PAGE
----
Almost a million workers are expected to call in “sick” today — or take the day off — to watch the much anticipated U.S.-Germany World Cup game.
That number is expected to rise to 4.3 million today — about 939,042 more than usual.
To calculate this number, Visier looked at the average “unscheduled absenteeism” rate and their own research from the 2010 Winter Olympics, where they found that absenteeism is typically 28% higher during a major sporting event.
Companies are responding to the loss of their employee’s attention in various ways. Many hospitals, for instance, are “tightening up” and turning off monitors to prevent staff from getting distracted, which could reduce the quality of care.
Meanwhile, others are embracing the event.
An advertising agency in Toronto, for example, has rented out a bar for the month of the World Cup.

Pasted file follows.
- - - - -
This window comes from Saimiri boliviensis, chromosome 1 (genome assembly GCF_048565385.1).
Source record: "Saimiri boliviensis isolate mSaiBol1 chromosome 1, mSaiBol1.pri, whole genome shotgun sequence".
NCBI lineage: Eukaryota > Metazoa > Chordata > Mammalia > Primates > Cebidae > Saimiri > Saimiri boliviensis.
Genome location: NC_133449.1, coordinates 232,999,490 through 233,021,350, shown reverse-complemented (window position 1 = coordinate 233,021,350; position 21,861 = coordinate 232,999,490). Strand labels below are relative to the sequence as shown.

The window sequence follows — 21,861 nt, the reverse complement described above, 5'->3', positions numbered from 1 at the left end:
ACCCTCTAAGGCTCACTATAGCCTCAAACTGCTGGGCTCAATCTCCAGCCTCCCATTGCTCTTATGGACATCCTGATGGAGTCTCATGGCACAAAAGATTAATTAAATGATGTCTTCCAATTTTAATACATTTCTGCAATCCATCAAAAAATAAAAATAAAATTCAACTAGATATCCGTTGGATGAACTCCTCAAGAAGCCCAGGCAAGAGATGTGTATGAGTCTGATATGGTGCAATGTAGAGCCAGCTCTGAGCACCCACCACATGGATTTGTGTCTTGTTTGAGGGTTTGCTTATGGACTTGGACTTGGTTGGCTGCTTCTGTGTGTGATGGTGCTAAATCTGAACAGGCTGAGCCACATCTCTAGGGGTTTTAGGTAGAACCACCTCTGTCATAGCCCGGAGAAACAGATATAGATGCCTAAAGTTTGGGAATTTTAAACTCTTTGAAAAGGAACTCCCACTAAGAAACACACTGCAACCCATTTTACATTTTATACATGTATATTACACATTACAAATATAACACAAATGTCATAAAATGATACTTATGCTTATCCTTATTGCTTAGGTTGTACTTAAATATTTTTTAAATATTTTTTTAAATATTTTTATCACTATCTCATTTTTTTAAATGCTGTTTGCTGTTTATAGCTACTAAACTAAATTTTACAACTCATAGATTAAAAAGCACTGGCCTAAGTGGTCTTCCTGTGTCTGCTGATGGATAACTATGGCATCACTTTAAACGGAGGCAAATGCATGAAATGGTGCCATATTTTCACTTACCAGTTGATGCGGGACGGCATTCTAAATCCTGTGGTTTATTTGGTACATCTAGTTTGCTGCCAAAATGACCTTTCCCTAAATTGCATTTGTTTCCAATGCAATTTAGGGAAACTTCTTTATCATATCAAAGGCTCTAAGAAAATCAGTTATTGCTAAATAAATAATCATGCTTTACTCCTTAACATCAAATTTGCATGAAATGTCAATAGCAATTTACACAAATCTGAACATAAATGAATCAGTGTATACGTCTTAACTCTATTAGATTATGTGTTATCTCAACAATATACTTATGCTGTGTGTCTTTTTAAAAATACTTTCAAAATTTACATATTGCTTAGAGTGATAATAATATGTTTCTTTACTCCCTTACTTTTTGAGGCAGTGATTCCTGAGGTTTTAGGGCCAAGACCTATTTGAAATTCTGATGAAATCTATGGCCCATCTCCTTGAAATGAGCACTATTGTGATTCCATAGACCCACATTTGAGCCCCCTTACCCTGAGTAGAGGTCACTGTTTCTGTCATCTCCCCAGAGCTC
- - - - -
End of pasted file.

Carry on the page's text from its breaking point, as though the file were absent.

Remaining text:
Dave Weisbeck, chief strategy officer at Visier, says the absenteeism associated with “major outbreaks such as avian flu and SAARS is lesser than absenteeism related to major sporting events.” So, he says, “if you can’t beat them, join them.”
Weisbeck notes that HR analytics can make the case for why giving people one to two hours at work to watch a game is better than losing a whole day of productivity. “What you may find is many people stay late to cover their tasks for the day, or that work gets done quicker based on the buzz of a shared experience,” he says.
If your employer isn’t embracing this eventful day, you can always try handing in this note that U.S. Soccer jokingly tweeted:
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